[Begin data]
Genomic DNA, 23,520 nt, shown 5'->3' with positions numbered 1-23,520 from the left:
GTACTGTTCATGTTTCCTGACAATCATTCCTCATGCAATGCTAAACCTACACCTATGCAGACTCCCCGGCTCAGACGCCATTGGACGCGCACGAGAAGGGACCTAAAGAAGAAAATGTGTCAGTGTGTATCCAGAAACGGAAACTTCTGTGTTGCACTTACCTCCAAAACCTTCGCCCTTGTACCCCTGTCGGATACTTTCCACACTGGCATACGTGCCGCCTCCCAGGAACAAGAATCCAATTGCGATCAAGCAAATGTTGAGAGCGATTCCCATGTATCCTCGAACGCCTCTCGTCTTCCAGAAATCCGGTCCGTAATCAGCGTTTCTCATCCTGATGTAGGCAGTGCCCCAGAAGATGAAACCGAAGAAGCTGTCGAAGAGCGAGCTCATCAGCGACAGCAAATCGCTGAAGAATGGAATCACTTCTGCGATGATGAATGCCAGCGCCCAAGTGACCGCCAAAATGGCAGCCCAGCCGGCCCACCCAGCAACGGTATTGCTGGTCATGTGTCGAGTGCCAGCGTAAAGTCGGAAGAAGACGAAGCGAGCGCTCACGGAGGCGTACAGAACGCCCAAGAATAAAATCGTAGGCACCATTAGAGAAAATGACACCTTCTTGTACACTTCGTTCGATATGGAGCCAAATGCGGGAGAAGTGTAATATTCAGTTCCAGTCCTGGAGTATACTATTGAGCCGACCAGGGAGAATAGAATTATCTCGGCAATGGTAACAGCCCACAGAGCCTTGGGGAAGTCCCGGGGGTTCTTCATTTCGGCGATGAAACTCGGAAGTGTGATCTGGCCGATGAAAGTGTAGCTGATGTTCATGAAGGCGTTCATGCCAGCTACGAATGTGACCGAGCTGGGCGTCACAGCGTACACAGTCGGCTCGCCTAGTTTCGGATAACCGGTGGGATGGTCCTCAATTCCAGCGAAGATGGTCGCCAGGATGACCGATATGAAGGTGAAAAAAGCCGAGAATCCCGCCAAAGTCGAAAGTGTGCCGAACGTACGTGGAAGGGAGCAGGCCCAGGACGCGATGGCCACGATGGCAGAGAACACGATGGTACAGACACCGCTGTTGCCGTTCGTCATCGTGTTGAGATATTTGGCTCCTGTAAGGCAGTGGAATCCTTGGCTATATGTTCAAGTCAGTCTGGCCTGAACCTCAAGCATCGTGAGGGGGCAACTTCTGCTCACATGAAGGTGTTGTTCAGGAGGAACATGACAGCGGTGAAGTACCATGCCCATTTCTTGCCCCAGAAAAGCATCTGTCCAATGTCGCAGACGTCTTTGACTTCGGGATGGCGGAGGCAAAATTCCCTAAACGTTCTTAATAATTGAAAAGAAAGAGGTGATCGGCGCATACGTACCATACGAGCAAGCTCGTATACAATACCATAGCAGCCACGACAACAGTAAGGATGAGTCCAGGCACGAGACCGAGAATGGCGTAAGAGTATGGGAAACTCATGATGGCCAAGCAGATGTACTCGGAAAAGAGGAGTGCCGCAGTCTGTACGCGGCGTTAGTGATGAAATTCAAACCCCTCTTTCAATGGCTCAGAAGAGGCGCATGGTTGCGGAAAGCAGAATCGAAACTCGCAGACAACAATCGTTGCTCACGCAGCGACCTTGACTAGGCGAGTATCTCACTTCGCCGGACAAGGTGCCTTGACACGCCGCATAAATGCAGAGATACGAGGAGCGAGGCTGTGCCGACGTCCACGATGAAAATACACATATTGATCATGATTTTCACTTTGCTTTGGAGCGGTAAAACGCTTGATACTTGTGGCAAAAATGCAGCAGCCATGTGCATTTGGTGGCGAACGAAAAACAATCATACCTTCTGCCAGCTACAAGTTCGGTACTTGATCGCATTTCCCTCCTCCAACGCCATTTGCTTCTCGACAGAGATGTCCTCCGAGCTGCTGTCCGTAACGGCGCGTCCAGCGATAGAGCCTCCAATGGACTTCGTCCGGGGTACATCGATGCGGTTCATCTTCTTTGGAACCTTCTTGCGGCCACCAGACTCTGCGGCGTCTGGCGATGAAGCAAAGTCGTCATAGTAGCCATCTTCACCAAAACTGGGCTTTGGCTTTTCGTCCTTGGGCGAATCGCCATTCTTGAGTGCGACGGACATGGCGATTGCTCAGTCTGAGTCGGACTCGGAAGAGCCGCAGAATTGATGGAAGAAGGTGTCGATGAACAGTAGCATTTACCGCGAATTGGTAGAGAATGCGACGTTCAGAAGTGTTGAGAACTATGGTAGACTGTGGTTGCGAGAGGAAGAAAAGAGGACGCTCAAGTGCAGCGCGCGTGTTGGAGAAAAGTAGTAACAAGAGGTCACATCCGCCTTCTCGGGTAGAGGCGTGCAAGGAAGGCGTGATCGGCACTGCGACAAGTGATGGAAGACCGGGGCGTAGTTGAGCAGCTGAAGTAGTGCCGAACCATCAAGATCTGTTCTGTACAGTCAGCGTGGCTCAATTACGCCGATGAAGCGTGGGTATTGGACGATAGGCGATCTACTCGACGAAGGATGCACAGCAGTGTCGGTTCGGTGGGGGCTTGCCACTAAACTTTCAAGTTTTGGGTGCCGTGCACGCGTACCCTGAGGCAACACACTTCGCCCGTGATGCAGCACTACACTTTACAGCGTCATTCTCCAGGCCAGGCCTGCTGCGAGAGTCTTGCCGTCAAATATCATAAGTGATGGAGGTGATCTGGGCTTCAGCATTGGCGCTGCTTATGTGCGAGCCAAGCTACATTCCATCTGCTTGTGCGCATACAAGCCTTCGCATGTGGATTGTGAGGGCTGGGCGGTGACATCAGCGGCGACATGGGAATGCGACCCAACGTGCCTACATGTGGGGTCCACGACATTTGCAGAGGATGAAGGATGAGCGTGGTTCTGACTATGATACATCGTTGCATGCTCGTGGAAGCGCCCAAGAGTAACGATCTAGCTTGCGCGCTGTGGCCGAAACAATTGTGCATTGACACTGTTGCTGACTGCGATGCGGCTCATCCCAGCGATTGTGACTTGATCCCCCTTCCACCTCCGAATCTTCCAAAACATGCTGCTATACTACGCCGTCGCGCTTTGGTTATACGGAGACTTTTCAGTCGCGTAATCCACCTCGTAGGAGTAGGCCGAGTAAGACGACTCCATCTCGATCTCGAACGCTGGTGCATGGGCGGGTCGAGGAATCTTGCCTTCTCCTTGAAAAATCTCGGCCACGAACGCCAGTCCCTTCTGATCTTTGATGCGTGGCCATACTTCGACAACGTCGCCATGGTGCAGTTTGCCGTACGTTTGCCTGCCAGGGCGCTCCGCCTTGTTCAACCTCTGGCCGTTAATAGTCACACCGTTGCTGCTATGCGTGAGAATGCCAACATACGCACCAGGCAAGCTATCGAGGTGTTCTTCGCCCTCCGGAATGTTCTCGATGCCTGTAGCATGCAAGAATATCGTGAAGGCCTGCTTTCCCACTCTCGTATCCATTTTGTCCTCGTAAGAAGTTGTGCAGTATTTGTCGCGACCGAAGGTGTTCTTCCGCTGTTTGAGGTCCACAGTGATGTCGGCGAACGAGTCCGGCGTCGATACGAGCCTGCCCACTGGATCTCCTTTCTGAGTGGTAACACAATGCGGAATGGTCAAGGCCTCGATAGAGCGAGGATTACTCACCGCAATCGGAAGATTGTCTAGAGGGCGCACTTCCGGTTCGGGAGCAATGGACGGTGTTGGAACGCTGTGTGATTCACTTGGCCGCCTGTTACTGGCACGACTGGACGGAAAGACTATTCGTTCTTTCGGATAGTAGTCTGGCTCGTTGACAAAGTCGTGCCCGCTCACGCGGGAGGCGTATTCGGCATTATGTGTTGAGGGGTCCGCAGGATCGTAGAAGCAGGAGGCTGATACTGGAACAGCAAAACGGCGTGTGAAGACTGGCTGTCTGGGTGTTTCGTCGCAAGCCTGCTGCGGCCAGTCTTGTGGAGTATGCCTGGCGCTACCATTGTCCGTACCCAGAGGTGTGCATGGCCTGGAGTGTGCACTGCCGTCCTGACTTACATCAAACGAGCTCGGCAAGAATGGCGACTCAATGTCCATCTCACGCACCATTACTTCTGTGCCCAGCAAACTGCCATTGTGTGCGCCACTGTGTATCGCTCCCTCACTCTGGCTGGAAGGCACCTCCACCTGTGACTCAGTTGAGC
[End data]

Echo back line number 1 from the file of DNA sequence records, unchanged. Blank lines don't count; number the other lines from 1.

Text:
Genomic DNA, 23,520 nt, shown 5'->3' with positions numbered 1-23,520 from the left: